Invasive species in a place like the Grand Canyon, where keeping the sanctity of the
natural wildlife is paramount. While having invasive species, especially fish, might
sound like a pleasing abundance, it is really a threat to the entire ecosystem.
Yes, an invasive fish species does promise fisherman and women a great day out on
the Grand Canyon. However, happy fishermen, especially for this specific reason, is not
worth the danger it poses.
Basically, the more invasive fish there are, means the food source for those and other
animals is insufficient. If the invasive species of fish are more adept at getting food,
which makes sense because of their increased numbers, it means that other animals
are not getting food. If this pattern continues, it could mean that other species, with
fewer numbers, could become endangered, or even extinct.
Therefore, the National Park Service must focus on keeping these invasive species
under control. Unfortunately, that can be much more difficult than one might think. After
trying an array of different tactics, the officials at the park service are fishing for a new
way to control the invasive population: by encouraging fishermen and women to even
out the scales.
The National Park Service announced that it is now going to pay Grand Canyon anglers
to control the brown trout infestation. Currently of all the different invasive species fish,
the brown trout is the most egregious offender. The reason is that brown trout do not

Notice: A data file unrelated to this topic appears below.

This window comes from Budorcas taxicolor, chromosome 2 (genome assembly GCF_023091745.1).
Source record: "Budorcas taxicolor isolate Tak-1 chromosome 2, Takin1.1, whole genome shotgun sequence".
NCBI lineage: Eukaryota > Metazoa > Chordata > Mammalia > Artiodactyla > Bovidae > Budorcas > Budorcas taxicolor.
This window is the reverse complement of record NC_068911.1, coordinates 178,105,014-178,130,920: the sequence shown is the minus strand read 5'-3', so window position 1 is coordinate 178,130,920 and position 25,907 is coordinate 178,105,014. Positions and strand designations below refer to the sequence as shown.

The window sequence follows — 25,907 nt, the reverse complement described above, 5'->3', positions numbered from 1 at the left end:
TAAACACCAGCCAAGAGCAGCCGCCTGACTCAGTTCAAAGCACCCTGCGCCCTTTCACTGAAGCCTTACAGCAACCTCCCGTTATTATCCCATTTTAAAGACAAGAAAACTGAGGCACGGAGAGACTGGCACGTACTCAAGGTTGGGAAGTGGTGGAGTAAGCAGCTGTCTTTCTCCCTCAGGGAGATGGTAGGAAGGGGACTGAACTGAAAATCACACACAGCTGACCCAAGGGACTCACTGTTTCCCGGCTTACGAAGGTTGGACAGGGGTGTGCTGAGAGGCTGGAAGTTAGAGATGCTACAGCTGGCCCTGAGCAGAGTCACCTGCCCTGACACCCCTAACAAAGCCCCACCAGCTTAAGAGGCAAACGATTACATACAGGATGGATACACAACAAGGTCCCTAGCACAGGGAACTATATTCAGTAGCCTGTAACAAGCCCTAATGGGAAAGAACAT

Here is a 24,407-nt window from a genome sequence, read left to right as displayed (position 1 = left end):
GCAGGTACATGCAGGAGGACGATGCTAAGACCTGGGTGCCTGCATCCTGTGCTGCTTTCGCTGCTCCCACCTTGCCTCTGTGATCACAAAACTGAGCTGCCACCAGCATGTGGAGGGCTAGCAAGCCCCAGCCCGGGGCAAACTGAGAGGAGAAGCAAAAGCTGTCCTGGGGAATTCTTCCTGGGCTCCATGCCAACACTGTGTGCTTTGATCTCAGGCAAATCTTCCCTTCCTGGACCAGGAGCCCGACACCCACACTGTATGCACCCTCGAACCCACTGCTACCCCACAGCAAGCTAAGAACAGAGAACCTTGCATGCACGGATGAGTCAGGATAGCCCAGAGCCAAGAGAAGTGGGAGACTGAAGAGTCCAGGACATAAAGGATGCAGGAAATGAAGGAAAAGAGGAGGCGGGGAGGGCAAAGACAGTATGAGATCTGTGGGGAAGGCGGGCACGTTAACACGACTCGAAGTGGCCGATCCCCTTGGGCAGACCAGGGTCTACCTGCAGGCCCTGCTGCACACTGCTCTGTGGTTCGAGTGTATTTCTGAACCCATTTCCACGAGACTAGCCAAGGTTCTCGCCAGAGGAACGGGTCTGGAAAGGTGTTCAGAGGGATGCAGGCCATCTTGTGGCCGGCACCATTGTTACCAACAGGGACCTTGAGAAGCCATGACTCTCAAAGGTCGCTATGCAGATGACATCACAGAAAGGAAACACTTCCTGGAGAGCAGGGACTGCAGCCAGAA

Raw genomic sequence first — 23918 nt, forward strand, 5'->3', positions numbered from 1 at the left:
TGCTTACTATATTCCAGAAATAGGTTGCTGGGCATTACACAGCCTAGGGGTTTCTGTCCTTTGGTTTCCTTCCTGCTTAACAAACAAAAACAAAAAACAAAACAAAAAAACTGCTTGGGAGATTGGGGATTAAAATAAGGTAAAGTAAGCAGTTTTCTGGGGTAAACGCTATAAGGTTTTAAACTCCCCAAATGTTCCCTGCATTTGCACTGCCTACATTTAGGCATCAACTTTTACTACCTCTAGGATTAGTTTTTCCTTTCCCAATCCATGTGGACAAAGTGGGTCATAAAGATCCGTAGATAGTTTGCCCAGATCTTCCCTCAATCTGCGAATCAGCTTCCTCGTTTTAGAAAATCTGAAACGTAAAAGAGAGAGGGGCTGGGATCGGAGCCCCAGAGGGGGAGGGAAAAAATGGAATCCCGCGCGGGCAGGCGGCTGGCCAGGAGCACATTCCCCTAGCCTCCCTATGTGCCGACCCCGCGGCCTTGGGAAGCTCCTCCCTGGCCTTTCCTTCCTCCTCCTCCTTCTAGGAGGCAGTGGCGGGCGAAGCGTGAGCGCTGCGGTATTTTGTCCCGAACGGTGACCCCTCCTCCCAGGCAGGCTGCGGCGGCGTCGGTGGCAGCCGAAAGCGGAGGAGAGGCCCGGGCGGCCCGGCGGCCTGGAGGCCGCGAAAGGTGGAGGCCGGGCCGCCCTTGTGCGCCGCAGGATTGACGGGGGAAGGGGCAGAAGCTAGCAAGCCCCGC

simply syphon food and other resources off other fish, they eat other fish. Furthermore,
this specific invasive species has a pallet for the Grand Canyon’s endangered native
species, the humpback chub. While the officials at the Grand Canyon try to leave
nature’s course alone, they also try to protect native wildlife.
To fish for this invasive species, fishermen and women are already required to have a
fishing license. Many anglers already have a license so that they can fish for sport.
Although, this new plan certainly adds to the incentive. This payment process is based
off the already implemented catch and release program. When the brown trout is
caught, though, the National Park Service is asking people to release them somewhere
outside the park and they will be paid for providing the service.
Additionally, the National Park Service released a statement that explained tribal youth
from the eleven tribes with cultural and historic ties to the Grand Canyon will be offered
the chance to take part in guided fishing trips to Lees Ferry Reach. This is the area
where the incentives for all anglers will be offered.